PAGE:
Advice from an ex-jock

Advice from an ex-jock 1920 1280 Olivia Thomson

I am two weeks into an indefinite three months of working from home. Netflix has become a staple part of everyday life. At the beginning of this incredibly weird situation, I vowed to divest away from the three Netflix series I seemed to alternate between (depending on my mood, of course) because, well, how many times can someone watch Mindhunter? I thought it was time to broaden my horizons. So, I started watching a docuseries called Cheer.

Now, if you haven’t seen this docuseries, here is all you need to know. It’s a six-part series that follows an American college cheerleading team as they prepare for the National Cheerleading Championships in Daytona, Florida. Sounds cheesy and maybe be even slightly annoying, probably due to the stereotypes cheerleading carries, but it is definitely worth the watch if you get the chance.

The series depicts how fit cheerleaders need to be to mentally and physically endure throwing insane stunts in the air while also smiling and pointing their toes. I was personally in awe of the strain these athletes put on their bodies, but they loved every bit of it regardless of the hardships, which sparked a reminiscence of my years playing competitive softball.

Those who have played a team sport will know that sports contribute more value to a person’s life than from simply a physical standpoint. Team athletes spend a lot of time with a slate of different people, from coaches to older and younger teammates, who are likely to become positive role models. Through these role models, athletes will gain emotional and cognitive skills such as good communication and positive attitude which they will carry with them through the rest of their lives.

I played softball year-round on multiple different teams growing up, which meant long weeks consisting of as many as three games a week, two-day tournaments on the weekends, practice six days a week and, of course, schoolwork. To say it was a big commitment would be an understatement and some days were tougher than others, but, like the athletes in Cheer, I loved it.

The docuseries touched on the commitment, energy, and attitude it takes to handle being a student athlete. It requires a strong support system made up of team members and coaches. The cheerleaders spent almost every waking minute with their team, going to practice, class and the library, so it was a given that they were going to be highly influenced by each other. The cheer team’s coach was the basis of this team’s support system, helping athletes through not just difficult situations during practice, but also in their personal lives.

Every part of this show reminded me of my teammates and coaches, and I began thinking of things I learned from these people. Many of these lessons have made a significant impact on my life and how I handle situations today and given the difficult and unusual situation we all find ourselves in, I thought I’d share them. This period can reap benefits; you can use it as an opportunity to reflect on where you are with your career, what you want from you career and where you want your career to end up.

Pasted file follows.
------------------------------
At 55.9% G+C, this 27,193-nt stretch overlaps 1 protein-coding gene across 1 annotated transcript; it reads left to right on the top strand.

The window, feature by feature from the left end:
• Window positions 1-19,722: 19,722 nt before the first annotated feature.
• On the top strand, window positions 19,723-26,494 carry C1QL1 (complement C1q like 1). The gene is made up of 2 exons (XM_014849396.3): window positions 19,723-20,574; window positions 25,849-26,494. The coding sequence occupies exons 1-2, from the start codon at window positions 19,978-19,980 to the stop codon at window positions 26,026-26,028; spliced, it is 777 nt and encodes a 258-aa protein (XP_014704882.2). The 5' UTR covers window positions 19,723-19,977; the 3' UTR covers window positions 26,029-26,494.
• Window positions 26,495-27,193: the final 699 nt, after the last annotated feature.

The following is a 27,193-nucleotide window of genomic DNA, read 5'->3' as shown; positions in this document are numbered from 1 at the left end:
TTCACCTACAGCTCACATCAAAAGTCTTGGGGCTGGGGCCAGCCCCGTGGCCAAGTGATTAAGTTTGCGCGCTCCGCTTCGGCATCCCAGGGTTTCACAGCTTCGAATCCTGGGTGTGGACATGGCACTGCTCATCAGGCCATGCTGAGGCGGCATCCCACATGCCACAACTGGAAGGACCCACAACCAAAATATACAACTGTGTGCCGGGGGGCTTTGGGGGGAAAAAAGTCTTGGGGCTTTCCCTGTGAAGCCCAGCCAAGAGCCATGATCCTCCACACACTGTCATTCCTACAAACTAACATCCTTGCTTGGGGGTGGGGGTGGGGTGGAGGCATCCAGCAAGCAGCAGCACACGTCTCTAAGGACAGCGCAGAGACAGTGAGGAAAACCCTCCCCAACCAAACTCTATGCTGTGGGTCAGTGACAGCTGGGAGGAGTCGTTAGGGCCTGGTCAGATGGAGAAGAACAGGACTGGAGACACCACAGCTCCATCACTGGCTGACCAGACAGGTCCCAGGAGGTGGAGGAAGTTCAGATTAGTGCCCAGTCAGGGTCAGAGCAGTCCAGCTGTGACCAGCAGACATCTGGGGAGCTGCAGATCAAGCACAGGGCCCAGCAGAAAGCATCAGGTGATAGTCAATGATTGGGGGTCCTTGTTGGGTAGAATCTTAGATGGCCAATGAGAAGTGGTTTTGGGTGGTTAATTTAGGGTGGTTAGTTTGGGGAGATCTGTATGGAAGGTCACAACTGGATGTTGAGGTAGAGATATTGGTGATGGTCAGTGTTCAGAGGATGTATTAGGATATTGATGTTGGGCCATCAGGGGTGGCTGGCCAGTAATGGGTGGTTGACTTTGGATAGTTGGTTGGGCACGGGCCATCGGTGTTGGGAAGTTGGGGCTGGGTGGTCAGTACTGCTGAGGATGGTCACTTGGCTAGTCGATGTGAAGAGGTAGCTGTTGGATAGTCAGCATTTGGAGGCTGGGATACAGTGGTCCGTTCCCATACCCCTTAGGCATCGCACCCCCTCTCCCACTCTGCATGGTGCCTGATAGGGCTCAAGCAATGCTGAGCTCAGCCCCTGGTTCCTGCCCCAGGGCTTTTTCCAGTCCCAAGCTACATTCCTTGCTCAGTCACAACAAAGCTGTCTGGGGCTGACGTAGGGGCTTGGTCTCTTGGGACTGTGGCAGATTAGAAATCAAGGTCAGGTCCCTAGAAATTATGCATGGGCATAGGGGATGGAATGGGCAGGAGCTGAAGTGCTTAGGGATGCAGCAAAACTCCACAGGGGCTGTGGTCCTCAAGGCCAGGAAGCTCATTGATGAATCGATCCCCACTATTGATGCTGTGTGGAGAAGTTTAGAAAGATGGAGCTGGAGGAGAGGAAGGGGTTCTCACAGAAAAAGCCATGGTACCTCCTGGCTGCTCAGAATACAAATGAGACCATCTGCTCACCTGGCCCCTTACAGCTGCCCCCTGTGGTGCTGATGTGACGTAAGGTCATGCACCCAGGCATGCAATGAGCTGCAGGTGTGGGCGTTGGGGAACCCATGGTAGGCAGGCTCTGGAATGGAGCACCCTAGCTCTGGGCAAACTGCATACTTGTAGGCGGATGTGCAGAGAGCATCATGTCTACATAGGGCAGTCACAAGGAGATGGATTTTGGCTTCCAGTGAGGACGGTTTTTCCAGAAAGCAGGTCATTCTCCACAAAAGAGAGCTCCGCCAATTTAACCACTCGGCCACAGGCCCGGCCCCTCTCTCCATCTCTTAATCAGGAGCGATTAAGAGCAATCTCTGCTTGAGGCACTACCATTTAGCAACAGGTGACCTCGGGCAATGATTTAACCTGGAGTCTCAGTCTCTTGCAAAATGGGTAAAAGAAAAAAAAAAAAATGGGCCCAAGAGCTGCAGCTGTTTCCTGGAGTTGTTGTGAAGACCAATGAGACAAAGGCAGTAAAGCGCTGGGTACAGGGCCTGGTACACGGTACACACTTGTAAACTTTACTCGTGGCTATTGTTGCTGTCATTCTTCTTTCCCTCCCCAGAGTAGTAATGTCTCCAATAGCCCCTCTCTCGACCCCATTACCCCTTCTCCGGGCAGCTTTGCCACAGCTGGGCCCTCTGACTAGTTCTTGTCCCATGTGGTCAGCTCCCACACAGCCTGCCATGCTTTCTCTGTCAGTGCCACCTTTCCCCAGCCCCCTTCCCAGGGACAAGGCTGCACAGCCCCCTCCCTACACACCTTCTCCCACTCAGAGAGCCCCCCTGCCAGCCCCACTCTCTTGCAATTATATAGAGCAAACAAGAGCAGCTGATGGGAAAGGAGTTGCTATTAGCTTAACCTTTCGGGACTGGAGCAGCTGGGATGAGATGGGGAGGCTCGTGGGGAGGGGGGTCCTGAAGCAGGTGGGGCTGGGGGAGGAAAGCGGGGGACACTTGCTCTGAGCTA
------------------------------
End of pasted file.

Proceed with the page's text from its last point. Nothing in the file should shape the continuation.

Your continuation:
1. Keep going until you get it right, and then keep going until you can’t get it wrong

Having the determination to keep going when you make a mistake is what differentiates someone who will be successful and someone who will be deemed a quitter. It takes patience, and mistakes can make people feel weak and unintelligent, but every mistake means you are that much closer to getting it right, and as soon as you do get it right, do it again to build muscle memory. As one of my coaches used to say: “Practice does not make perfect. Perfect practice makes perfect.” Take every mistake and make it a learning experience.

  1. Figure out what you want and go for it

Having goals and milestones will help you stay motivated. If there is nothing to work for, it is unlikely you will want to work. Set goals, even if they are little, and try to set a timeframe to hit each one.  Remaining motivated can be hard, especially when the goal is so big so having smaller goals laid out that eventually lead to your end goal will help.

  1. Trust your coach

This can be a tough one for some people and I’ve seen quite a few athletes struggle with this, but the coach knows best. Your coach, or boss if we are speaking in working world terms, is in the position they are in for a reason. They worked hard to get to where they are and have gained insight they can pass on to the people in their team. Their job is to influence and teach so you should trust them to do so. The coach should also understand that what they do influences those in a lower position, so should act accordingly and lead by example.

  1. Be a good sport

It is easy to get frustrated or angry when someone is awarded something you wanted, whether it be a promotion or recognition for something you thought you deserved. Trust me, I have struggled holding in rude comments and tears in the past. But, letting out that anger and jealousy won’t do you any favours. Being positive, supportive and congratulating that person for their success will create a better dynamic on the team. “30 minutes and a cookie” is something one of my coaches used to say. She knew we would face frustrating situations, so she allowed us to take 30 minutes to regroup, take a walk and have some sugar (usually a cookie), and then we had to come back with a better attitude, pretending it never happened, prepared to support and congratulate our teammate.